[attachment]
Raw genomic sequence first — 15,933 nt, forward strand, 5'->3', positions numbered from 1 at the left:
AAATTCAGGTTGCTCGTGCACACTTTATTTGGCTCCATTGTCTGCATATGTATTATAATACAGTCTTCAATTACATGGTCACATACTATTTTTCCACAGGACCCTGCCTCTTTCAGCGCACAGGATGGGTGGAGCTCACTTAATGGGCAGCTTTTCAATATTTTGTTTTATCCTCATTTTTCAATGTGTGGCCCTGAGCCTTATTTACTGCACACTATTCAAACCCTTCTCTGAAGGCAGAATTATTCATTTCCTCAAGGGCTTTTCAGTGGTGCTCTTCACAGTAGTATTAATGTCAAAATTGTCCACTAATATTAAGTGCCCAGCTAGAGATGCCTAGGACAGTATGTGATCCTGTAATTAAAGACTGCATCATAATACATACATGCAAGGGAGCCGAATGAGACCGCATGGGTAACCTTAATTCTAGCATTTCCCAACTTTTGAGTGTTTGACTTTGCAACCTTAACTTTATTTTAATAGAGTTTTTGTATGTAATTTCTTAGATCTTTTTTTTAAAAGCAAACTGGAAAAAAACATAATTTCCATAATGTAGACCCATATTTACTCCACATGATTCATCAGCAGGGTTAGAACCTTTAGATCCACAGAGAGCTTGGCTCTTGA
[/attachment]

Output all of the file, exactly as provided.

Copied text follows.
Raw genomic sequence first — 15,933 nt, forward strand, 5'->3', positions numbered from 1 at the left:
AAATTCAGGTTGCTCGTGCACACTTTATTTGGCTCCATTGTCTGCATATGTATTATAATACAGTCTTCAATTACATGGTCACATACTATTTTTCCACAGGACCCTGCCTCTTTCAGCGCACAGGATGGGTGGAGCTCACTTAATGGGCAGCTTTTCAATATTTTGTTTTATCCTCATTTTTCAATGTGTGGCCCTGAGCCTTATTTACTGCACACTATTCAAACCCTTCTCTGAAGGCAGAATTATTCATTTCCTCAAGGGCTTTTCAGTGGTGCTCTTCACAGTAGTATTAATGTCAAAATTGTCCACTAATATTAAGTGCCCAGCTAGAGATGCCTAGGACAGTATGTGATCCTGTAATTAAAGACTGCATCATAATACATACATGCAAGGGAGCCGAATGAGACCGCATGGGTAACCTTAATTCTAGCATTTCCCAACTTTTGAGTGTTTGACTTTGCAACCTTAACTTTATTTTAATAGAGTTTTTGTATGTAATTTCTTAGATCTTTTTTTTAAAAGCAAACTGGAAAAAAACATAATTTCCATAATGTAGACCCATATTTACTCCACATGATTCATCAGCAGGGTTAGAACCTTTAGATCCACAGAGAGCTTGGCTCTTGA